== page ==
FTT majors use film to bring criminal justice issues to light

Author: Megan Valley

Recpectfully Tony Poster 1200

Julia Szromba 600Julia Szromba

John Haley 600John Haley

Notre Dame seniors John Haley and Julia Szromba see documentaries as a powerful tool — to change policy, to change laws, and to change minds.

The two film, television, and theatre (FTT) majors’ recently completed Respectfully, Tony, a short documentary that shines a light on the U.S.’s mass incarceration problem and challenges people to rethink their opinions of the death penalty.

The film has now been selected for the Nevada City Film Festival, the Fine Cut Festival of Films, Doc Your World 2017: In/Divisible, the Deep Cut Festival, and the Princeton Student Film Festival. Their success also resulted in a feature story on their work appearing on South Bend CBS affiliate WSBT-TV.

“Documentaries are very accessible and allow people to examine issues from around the world,” Szromba said. “They’re the perfect way to elevate those voices, stories, and issues that might not get attention otherwise. With our project, we wanted to make people question a belief they may not have before.” 

Haley and Szromba came up with the idea for Respectfully, Tony and filmed the project during a documentary production class with Associate Professional Specialist Ted Mandell last fall. 

With a grant from FTT, they traveled to Canton, Texas, to interview and shadow Tony Amadeo, who was convicted of murder in 1977 and spent almost 40 years in prison — including more than a decade on death row — before being released on parole in 2015. 

While previous documentaries have followed subjects who are wrongfully convicted, Amadeo admits he committed the crime as part of an attempted robbery at age 18. Szromba and Haley believe his death sentence, which was overturned by the Supreme Court in 1988, was not deserved.

“It’s very easy to look at the issue on a broad scale and formulate your opinions. But if you look at one person and their life story and consider their situations, it makes you think that in every other case of the death penalty, there is a person behind it and a person’s life story.”

— John Haley, senior FTT and peace studies major

“If you look at one person’s life story and consider their situation, it humanizes the death penalty, and it makes you question whether it is ever OK,” Haley said. “A personal narrative has a way of adding dimension to statistics and social justice issues.”

Both Haley and Szromba are well versed in using the genre to address complex topics.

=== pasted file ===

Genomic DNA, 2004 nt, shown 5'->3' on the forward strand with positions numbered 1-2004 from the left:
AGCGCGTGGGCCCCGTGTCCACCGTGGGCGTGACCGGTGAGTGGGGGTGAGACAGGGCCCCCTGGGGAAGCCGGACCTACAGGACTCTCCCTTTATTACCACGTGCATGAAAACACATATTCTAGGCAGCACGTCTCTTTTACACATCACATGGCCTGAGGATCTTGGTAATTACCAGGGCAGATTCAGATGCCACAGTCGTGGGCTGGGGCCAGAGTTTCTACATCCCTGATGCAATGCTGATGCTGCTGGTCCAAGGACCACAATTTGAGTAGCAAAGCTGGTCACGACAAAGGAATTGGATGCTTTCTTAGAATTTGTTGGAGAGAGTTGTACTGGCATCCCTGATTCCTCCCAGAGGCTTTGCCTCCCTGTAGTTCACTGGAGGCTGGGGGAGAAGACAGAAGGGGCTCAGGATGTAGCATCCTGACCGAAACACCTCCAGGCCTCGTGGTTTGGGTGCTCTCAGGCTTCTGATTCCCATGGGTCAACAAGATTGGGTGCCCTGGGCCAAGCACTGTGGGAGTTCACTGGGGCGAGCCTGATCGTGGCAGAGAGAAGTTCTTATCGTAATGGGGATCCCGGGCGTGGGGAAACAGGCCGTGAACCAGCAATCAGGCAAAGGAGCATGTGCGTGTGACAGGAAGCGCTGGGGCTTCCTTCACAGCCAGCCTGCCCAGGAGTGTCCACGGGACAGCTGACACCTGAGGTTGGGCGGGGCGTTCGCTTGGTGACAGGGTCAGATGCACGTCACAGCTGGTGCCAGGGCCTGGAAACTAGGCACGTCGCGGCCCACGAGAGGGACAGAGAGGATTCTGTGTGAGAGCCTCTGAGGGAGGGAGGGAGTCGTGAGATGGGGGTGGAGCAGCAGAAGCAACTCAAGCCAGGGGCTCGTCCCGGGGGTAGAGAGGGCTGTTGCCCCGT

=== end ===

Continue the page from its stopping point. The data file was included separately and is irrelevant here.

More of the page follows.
Haley, who has a supplementary major in peace studies, spent summer 2015 volunteering with Art Works Projects, a Chicago-based organization that uses photography to raise awareness of human rights violations. 

Last summer, he completed two internships — first traveling to New Orleans with an acclaimed filmmaker and photojournalist to document the effects of the BP oil spill, then working with an award-winning independent production company, Little Monster Films in New York City. And this summer, he is interning with CBS News.

A Hesburgh-Yusko Scholar and Kellogg International Scholar, Haley has also been involved with Notre Dame’s Center for Civil and Human Rights, worked with the Jubilee Initiative for Financial Inclusion (JIFFI), and chaired the video committee for the 2017 Human Development Conference.

Szromba, who is also majoring in philosophy, interned with Habitat for Humanity in summer 2015, where she helped create a new documentary for the organization. And last summer, she created a short documentary about St. Leonard’s House in Chicago, a home for people recently released from prison that offers rehabilitation program and job training. This summer, she is working as a production assistant for renowned documentary filmmaker Patrick Creadon. 

On campus, she is a Glynn Family Honors Scholar, a Hesburgh-Yusko Scholar, and co-president of Notre Dame’s chapter of Building Tomorrow, a global education club that raises money to build primary schools in Uganda. 

Szromba and Haley both said their liberal arts education informs and enhances their filmmaking.

“My classes work together more than I thought they would,” Szromba said. “The liberal arts are not isolated subjects. They’re related to everything else you could possibly study. They’re about learning how to think in new ways — and that’s the goal of a documentary, too, to shift your perspective and how you view the world.”

Originally published by Megan Valley at al.nd.edu on August 07, 2017.